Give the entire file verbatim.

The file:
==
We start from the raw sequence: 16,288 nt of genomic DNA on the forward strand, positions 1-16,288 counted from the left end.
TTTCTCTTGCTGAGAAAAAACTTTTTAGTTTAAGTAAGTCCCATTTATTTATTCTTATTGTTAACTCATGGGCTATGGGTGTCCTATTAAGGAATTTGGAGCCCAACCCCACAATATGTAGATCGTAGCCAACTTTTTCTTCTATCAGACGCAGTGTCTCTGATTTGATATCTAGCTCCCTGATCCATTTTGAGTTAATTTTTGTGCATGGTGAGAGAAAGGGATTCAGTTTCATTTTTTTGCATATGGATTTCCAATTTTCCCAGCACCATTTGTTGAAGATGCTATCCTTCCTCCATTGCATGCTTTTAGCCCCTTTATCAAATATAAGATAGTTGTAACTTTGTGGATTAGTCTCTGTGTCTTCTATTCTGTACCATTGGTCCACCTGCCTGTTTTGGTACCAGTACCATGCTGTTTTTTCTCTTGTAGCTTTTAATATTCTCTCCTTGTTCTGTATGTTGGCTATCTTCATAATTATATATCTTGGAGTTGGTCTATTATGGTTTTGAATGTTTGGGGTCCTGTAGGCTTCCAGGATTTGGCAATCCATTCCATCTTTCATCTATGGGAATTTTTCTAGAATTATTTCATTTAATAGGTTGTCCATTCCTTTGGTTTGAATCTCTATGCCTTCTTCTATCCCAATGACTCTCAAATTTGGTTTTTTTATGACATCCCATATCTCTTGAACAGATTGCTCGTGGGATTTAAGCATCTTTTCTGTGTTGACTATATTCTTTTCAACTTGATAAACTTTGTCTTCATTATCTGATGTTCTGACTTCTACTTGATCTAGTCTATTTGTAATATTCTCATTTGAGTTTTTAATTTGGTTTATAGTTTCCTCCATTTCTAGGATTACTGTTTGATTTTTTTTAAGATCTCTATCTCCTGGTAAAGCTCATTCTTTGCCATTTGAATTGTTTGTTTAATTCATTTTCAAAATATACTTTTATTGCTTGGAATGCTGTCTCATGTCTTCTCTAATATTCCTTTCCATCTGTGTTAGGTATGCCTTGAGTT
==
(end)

We start from the raw sequence: 16,288 nt of genomic DNA on the forward strand, positions 1-16,288 counted from the left end.
TTTCTCTTGCTGAGAAAAAACTTTTTAGTTTAAGTAAGTCCCATTTATTTATTCTTATTGTTAACTCATGGGCTATGGGTGTCCTATTAAGGAATTTGGAGCCCAACCCCACAATATGTAGATCGTAGCCAACTTTTTCTTCTATCAGACGCAGTGTCTCTGATTTGATATCTAGCTCCCTGATCCATTTTGAGTTAATTTTTGTGCATGGTGAGAGAAAGGGATTCAGTTTCATTTTTTTGCATATGGATTTCCAATTTTCCCAGCACCATTTGTTGAAGATGCTATCCTTCCTCCATTGCATGCTTTTAGCCCCTTTATCAAATATAAGATAGTTGTAACTTTGTGGATTAGTCTCTGTGTCTTCTATTCTGTACCATTGGTCCACCTGCCTGTTTTGGTACCAGTACCATGCTGTTTTTTCTCTTGTAGCTTTTAATATTCTCTCCTTGTTCTGTATGTTGGCTATCTTCATAATTATATATCTTGGAGTTGGTCTATTATGGTTTTGAATGTTTGGGGTCCTGTAGGCTTCCAGGATTTGGCAATCCATTCCATCTTTCATCTATGGGAATTTTTCTAGAATTATTTCATTTAATAGGTTGTCCATTCCTTTGGTTTGAATCTCTATGCCTTCTTCTATCCCAATGACTCTCAAATTTGGTTTTTTTATGACATCCCATATCTCTTGAACAGATTGCTCGTGGGATTTAAGCATCTTTTCTGTGTTGACTATATTCTTTTCAACTTGATAAACTTTGTCTTCATTATCTGATGTTCTGACTTCTACTTGATCTAGTCTATTTGTAATATTCTCATTTGAGTTTTTAATTTGGTTTATAGTTTCCTCCATTTCTAGGATTACTGTTTGATTTTTTTTAAGATCTCTATCTCCTGGTAAAGCTCATTCTTTGCCATTTGAATTGTTTGTTTAATTCATTTTCAAAATATACTTTTATTGCTTGGAATGCTGTCTCATGTCTTCTCTAATATTCCTTTCCATCTGTGTTAGGTATGCCTTGAGTT